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Carnegie’s Maid: A Novel: Chapter 17


August 8, 1864

Pittsburgh, Pennsylvania

I needed space from the undercurrents of Fairfield after the scene in the library. Instead of retiring to Mrs. Stewart’s sitting room to tend to my darning, where I risked her prickly presence, I snuck past Hilda cleaning the glass chandeliers in the dining room and out the servants’ door off the kitchen. Thankfully, Mr. Ford was in the cellar gathering a basket of vegetables for the evening’s supper, or I wouldn’t have dared. His eyes were kindly but watchful, and I cared too much about his opinion of me to have him catch me in a lie or defend me in one, especially after suffering through a torrent of untruths from the elder Mr. Carnegie.

Once outside, I leaned against the back wall of the Carnegies’ home and inhaled. Did I dare to duck out farther from Mrs. Carnegie’s reach? And even longer? I didn’t want to jeopardize my position—my family was depending on me now more than ever—but the backyard of the Carnegie mansion wasn’t far enough. Not today.

Skirting the perimeter of the Fairfield property, I walked down Reynolds Street, toward the little row of shops that formed the center of Homewood. I could defend my presence on the main thoroughfare as running a necessary errand for Mrs. Carnegie, but I’d have no excuse once I deviated from it. Glancing behind me to be certain no familiar face followed me, I veered off Reynolds Street into the neighborhood park, an outdoor space that was part sculpted gardens and part farmland.

An abundance of trees greeted me once I stepped through the park gates. Sour cherry and apples trees competed with maples, lindens, and elms for my attention. Bordering the trees were flowers in nearly every hue. Cows and goats inhabited a fallow field in the distance beyond the park’s manicured lawns, and the noises of the animals reminded me of home. Would I ever see Galway again? What sort of life would I have there if I returned, especially now that Lord Martyn was whittling away the farm? But what sort of life would I have here if I stayed in service to the Carnegies? I felt mournful and adrift.

Farther down the winding gravel path sat a bench, and I gravitated toward it. Peering around the park to make sure there were no witnesses to my lazy moment, I finally sat down. A shaft of sunlight emerged from behind the cloud cover, and I closed my eyes, allowing my posture to slacken as I turned these questions around and around in my mind.

Footsteps registered in the distance, but I paid them no mind until they grew closer. By the time I was about to turn, a man sat down on the park bench next to me. It was the elder Mr. Carnegie. I straightened my bearing, ready to stand, when he motioned for me to remain sitting.

“I see you’ve discovered my favorite hiding spot, Miss Kelley.” His manner was affable, as if the scene in the library had never transpired.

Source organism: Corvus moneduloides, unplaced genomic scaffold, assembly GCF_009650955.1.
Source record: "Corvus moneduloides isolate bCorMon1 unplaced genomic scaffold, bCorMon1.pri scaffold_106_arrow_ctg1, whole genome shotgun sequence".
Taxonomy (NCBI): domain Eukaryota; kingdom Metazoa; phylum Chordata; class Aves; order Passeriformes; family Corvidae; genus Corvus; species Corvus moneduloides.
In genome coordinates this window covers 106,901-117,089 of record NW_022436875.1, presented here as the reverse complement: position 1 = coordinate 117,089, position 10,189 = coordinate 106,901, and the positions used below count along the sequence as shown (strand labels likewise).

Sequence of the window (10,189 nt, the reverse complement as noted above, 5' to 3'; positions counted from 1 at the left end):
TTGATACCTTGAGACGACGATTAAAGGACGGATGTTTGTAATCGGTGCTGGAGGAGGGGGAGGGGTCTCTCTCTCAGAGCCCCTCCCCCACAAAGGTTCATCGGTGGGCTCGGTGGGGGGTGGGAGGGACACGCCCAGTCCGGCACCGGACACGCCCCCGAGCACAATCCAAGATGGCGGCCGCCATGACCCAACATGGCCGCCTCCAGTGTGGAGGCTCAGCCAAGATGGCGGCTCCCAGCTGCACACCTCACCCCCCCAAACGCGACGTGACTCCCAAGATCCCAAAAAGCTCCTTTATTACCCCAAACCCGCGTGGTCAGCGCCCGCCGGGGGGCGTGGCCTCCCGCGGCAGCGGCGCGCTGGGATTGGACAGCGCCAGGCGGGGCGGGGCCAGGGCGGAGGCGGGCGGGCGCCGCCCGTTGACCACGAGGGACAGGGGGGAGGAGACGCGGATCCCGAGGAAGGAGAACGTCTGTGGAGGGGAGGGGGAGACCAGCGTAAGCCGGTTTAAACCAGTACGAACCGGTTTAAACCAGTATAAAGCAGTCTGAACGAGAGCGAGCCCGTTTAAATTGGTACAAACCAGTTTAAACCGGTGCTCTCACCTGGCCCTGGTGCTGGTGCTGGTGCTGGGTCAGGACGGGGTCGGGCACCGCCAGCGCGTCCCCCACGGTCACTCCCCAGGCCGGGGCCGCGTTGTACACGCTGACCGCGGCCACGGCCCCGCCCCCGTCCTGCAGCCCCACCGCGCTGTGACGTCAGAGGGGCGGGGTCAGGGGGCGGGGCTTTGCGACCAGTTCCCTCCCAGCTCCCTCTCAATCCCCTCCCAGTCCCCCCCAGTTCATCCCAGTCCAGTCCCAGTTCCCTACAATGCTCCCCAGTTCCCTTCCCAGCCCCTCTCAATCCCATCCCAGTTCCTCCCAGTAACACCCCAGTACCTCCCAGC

“I apologize if I have intruded upon it, s-sir,” I stammered, trying to decide whether I should defend my presence here or fall upon my sword. Once again, Mr. Carnegie had caught me in a place I shouldn’t be, and I couldn’t keep relying on his discretion. Especially now that I saw the lengths he would go to accomplish his ends.

“I won’t tell if you won’t, Miss Kelley.”

“I’m not certain I understand your meaning, sir.”

“Pardon me for being bold, but I think we are both hiding from the same person. My mother.”

I sat up straighter. Had Mrs. Carnegie spied me leaving the house and sent her son out here to test me? I may have been brash in sneaking away instead of tending to my chores, but I wasn’t foolish enough to fall into the trap of maligning her, if that was their game. “It is my pleasure to serve your mother, sir. I am thankful for my position, and I would never want her to think I was hiding from her.”

Mr. Carnegie looked hurt at my response. “I thought we’d reached an accord, Miss Kelley—that in this confusing world we inhabit, we shared a certain honesty.”

Honesty? That was a rich remark in light of the stratagems I had just witnessed. While I sensed a certain shared kinship with Mr. Carnegie based on the few encounters we’d had outside Fairfield, he was hardly a banner-carrier of truth, and I’d been anything but fully candid with him. In fact, I’d buried my actual identity and refashioned myself entirely into a different Clara Kelley than the one I’d been born. The only honesty he’d received was the frankness of certain opinions and emotions, not the truthfulness of biography. In any event, honesty at this moment would mean confessing that I was running not only from his mother, but also from the dishonest machinations to which he’d just subjected his family. The way in which he’d just bamboozled his mother, brother, and close friend astounded me.

I was too wary of him to respond.

He said, “I’m sorry you had to witness that unfortunate exchange with my brother. And see that side of my mother and me for that matter. If you understood more about our history, perhaps you wouldn’t judge us—Mother especially—so harshly.”

“I don’t judge your family harshly, sir,” I interjected, although my opinion of Mr. Carnegie was the one under duress at that moment.

“I cannot imagine this afternoon’s conversation left anything but bitterness in your mouth. Will you give me leave to explain?”

I nodded. “Of course, sir. Though you have no obligation to do so.”